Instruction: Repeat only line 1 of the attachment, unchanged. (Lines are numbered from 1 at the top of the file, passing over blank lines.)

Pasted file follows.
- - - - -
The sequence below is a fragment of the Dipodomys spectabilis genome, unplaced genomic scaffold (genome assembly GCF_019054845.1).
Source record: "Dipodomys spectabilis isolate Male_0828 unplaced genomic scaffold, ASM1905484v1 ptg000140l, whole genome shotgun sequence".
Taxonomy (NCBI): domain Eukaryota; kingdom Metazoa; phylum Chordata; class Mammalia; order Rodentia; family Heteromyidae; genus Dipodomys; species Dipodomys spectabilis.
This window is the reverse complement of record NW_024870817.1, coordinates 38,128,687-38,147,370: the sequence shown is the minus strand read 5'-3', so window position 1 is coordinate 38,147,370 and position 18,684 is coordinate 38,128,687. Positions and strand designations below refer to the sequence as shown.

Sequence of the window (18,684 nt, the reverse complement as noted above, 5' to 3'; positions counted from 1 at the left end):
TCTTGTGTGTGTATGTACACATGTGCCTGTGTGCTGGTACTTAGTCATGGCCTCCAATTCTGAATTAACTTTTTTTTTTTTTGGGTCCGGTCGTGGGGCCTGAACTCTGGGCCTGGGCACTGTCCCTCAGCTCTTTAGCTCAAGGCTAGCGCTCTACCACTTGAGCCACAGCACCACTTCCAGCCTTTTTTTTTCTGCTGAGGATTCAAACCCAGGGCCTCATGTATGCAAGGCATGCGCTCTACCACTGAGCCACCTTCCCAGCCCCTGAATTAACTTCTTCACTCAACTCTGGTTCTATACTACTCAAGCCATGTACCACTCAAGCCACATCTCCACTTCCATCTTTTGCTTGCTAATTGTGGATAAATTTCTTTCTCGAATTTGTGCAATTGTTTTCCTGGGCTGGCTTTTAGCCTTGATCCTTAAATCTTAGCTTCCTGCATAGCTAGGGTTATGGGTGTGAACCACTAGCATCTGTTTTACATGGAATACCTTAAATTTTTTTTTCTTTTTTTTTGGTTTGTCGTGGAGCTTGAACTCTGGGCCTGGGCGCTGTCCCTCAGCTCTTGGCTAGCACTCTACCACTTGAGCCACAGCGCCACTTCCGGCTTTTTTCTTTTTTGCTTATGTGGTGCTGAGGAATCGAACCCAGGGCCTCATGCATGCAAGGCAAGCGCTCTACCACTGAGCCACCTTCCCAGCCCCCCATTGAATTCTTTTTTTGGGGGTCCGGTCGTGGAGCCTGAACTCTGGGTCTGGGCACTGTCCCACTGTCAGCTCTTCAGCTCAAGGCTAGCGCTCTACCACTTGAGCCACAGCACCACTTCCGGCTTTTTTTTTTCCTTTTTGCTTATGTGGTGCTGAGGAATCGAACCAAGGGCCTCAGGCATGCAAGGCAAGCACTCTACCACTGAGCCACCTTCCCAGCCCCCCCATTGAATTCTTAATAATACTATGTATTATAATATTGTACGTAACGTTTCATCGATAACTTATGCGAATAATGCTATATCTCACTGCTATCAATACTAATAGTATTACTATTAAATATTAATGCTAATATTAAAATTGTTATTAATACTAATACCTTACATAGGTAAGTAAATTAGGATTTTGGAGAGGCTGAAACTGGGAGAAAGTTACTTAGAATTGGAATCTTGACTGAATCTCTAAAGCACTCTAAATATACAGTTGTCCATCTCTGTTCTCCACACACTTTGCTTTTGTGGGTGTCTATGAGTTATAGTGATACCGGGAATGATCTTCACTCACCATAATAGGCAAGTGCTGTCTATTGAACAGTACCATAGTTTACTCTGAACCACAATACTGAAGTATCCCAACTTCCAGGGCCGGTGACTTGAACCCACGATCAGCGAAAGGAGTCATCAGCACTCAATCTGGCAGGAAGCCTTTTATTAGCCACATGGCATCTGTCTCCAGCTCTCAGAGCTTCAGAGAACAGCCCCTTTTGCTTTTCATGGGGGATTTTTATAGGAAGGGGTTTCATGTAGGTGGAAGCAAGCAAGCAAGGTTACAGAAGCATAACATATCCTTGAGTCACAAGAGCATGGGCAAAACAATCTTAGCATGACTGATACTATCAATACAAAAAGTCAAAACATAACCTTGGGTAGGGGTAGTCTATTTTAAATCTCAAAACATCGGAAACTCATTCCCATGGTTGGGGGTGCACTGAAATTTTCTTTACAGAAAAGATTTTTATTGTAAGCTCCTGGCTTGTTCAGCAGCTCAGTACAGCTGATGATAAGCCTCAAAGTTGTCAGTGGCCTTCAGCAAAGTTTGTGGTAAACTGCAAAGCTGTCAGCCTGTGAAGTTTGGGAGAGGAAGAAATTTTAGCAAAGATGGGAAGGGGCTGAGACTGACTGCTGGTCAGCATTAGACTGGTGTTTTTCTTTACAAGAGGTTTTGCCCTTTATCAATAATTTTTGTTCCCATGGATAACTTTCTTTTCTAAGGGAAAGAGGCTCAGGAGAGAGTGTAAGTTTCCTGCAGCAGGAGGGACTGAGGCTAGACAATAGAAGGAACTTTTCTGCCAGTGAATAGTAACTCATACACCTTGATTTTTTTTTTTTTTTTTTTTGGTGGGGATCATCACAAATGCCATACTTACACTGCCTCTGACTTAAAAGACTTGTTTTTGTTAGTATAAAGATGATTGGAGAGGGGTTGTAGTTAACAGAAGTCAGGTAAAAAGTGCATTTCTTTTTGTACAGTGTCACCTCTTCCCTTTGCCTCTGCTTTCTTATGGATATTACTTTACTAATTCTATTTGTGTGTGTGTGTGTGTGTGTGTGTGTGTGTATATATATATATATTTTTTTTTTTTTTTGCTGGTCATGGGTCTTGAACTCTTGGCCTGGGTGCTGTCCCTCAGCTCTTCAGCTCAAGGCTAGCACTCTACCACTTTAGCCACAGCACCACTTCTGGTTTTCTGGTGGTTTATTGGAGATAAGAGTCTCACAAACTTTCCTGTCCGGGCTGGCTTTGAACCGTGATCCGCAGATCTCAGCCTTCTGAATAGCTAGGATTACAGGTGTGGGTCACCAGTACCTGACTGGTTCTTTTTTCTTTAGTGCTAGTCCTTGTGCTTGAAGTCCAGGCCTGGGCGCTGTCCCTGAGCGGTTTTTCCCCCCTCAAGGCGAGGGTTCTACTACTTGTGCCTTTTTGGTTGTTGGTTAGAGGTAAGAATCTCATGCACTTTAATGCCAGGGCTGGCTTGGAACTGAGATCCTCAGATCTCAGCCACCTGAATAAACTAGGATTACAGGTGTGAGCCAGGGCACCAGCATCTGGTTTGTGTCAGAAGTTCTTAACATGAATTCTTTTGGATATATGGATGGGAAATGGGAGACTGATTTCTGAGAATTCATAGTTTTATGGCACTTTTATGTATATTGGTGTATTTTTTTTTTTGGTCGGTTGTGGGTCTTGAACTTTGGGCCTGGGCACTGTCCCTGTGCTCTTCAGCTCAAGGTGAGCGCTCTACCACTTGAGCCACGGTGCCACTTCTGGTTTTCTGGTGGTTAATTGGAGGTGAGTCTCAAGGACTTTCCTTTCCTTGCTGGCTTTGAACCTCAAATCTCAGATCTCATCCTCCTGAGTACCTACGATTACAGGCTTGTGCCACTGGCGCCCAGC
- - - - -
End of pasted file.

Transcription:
The sequence below is a fragment of the Dipodomys spectabilis genome, unplaced genomic scaffold (genome assembly GCF_019054845.1).